If it becomes part of Irish Olympic lore as a Super Sunday in Tokyo, it is also likely boxing won't be found wanting.
The golf with Rory McIlroy and Shane Lowry in the Kasumigaseki Country Club, the pommel in the Ariake Gymnastics Centre with Rhys McClenaghan and two boxers – Aidan Walsh and Kurt Walker – in the Kokugikan Arena would make quite a memorable Olympic five if they were all to succeed on the same day.
Walker faces the USA's Duke Ragan in the quarter-finals of the men's featherweight competition. The tie up here is that former Irish coach Billy Walsh will be in the corner of the American professional boxer, allowed to compete under current rules.
Walker has already turned heads after beating the top-seeded Uzbeki boxer and former World Champion Mirazizbek Mirzakhalilov 4-1 in the last 16. The winner of Ragan and Walker will be guaranteed a bronze medal.
Walsh, who faces Britain’s Pat McCormack has already secured a bronze and is fighting for a place in the final.
"I've known Kurt since he was a kid and he has come right through the performance program in Ireland. So he's an exceptional talent," says coach Walsh.
“We’ve got two of the best fighters in the world right now and they’ve made that point here. He’s beaten the number one seed and for me and plenty of other people that puts him in the number one position now.”
That is fight talk from Walsh, who was forced out of Irish boxing before the Rio Olympics in 2016 despite being the sport's most successful coach at London 2012 and various world championships. His Cincinnati fighter has had four professional fights and won all of them.
“Well, Duke has come back to us from the being professional for the last year and a half or so, and he’s got a very good speed, he’s got power for the weight division and he’s got awareness,” says Walsh. “Boxing has been his life so he has a good tactical brain as well. I’m excited to see it because they’ve got two contrasting styles.”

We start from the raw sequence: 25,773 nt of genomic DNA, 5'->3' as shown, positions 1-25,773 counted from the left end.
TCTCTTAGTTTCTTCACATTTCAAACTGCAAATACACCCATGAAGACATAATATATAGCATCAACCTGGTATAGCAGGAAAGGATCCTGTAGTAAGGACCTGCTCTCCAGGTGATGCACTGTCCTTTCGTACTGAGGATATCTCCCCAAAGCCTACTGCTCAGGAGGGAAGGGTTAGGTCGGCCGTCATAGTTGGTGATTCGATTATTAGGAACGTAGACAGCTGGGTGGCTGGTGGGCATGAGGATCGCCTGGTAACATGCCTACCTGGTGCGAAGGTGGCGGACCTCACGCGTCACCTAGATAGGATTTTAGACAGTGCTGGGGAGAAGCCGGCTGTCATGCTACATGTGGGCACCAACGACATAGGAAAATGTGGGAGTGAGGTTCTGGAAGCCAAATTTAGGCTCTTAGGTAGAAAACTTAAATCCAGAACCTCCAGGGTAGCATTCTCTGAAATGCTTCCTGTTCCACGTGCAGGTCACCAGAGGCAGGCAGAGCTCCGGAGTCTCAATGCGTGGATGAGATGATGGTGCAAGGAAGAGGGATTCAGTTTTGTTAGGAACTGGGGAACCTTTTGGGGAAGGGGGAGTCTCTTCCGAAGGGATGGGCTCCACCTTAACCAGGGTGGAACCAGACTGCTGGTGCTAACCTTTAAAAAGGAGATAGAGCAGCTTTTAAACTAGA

Walsh would also know and respect John Conlan and Zaur Antia, the Irish coaches, especially Antia who he travelled the world with for a number of years prior to his departure to the US High Performance unit in Arizona.
“Kurt boxes in the classical style,” said Walsh. “Duke has more of that American style, close distance and all that. They’ve beaten people they shouldn’t have beaten on the way here. They both have two wins under their belt and beaten guys who were medallists in their own continent.”
Already a bronze medalist at least, Walsh meets Sunderland’s McCormack, who he has faced before in the 2018 Commonwealth Games final, where the English welterweight came out on top. But the Irish boxer has learned to celebrate what he has achieved already after experiencing a dramatic turn in his career and life. He was about to walk away from the sport three years ago.
“There was just a lot of stuff going on in my personal life, that was just really hard to overcome and I did, thanks to the support of my girlfriend, family and coaches,” said Walsh.
“I wasn’t even on the Irish team for the last Olympics. I only came onto the Irish team about two or three years ago and since then the coaches have been amazing and then my own coach, Paul Johnston, my mother, my father, girlfriend, sisters, I’ve just so many people to thank for their support. It’s just an amazing journey so far and I just want to keep it going and going.”